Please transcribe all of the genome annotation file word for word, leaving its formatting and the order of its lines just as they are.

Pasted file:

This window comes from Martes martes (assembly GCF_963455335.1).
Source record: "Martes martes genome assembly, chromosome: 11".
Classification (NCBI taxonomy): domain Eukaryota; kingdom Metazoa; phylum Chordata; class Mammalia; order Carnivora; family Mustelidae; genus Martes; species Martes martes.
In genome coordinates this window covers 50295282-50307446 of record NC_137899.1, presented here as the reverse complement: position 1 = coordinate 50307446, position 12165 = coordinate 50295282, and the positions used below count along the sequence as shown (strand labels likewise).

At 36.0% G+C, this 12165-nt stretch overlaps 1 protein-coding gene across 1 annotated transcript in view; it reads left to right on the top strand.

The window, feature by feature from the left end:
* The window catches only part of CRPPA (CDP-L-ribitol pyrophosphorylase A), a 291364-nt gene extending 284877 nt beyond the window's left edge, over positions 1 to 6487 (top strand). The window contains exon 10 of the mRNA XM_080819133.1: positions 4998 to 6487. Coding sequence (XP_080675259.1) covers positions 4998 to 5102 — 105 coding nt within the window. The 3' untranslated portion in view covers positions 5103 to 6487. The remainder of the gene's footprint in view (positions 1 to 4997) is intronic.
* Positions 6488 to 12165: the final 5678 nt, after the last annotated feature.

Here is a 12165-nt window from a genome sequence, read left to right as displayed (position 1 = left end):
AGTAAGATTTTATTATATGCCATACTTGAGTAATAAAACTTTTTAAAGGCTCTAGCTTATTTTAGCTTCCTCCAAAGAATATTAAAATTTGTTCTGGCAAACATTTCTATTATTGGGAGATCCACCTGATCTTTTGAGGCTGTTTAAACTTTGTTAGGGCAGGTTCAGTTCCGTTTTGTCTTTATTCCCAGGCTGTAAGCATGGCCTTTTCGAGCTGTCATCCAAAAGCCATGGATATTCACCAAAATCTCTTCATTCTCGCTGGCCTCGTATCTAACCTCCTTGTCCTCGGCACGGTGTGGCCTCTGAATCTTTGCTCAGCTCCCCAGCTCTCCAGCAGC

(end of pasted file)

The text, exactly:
This window comes from Martes martes (assembly GCF_963455335.1).
Source record: "Martes martes genome assembly, chromosome: 11".
Classification (NCBI taxonomy): domain Eukaryota; kingdom Metazoa; phylum Chordata; class Mammalia; order Carnivora; family Mustelidae; genus Martes; species Martes martes.
In genome coordinates this window covers 50295282-50307446 of record NC_137899.1, presented here as the reverse complement: position 1 = coordinate 50307446, position 12165 = coordinate 50295282, and the positions used below count along the sequence as shown (strand labels likewise).

At 36.0% G+C, this 12165-nt stretch overlaps 1 protein-coding gene across 1 annotated transcript in view; it reads left to right on the top strand.

The window, feature by feature from the left end:
* The window catches only part of CRPPA (CDP-L-ribitol pyrophosphorylase A), a 291364-nt gene extending 284877 nt beyond the window's left edge, over positions 1 to 6487 (top strand). The window contains exon 10 of the mRNA XM_080819133.1: positions 4998 to 6487. Coding sequence (XP_080675259.1) covers positions 4998 to 5102 — 105 coding nt within the window. The 3' untranslated portion in view covers positions 5103 to 6487. The remainder of the gene's footprint in view (positions 1 to 4997) is intronic.
* Positions 6488 to 12165: the final 5678 nt, after the last annotated feature.

Here is a 12165-nt window from a genome sequence, read left to right as displayed (position 1 = left end):
AGTAAGATTTTATTATATGCCATACTTGAGTAATAAAACTTTTTAAAGGCTCTAGCTTATTTTAGCTTCCTCCAAAGAATATTAAAATTTGTTCTGGCAAACATTTCTATTATTGGGAGATCCACCTGATCTTTTGAGGCTGTTTAAACTTTGTTAGGGCAGGTTCAGTTCCGTTTTGTCTTTATTCCCAGGCTGTAAGCATGGCCTTTTCGAGCTGTCATCCAAAAGCCATGGATATTCACCAAAATCTCTTCATTCTCGCTGGCCTCGTATCTAACCTCCTTGTCCTCGGCACGGTGTGGCCTCTGAATCTTTGCTCAGCTCCCCAGCTCTCCAGCAGC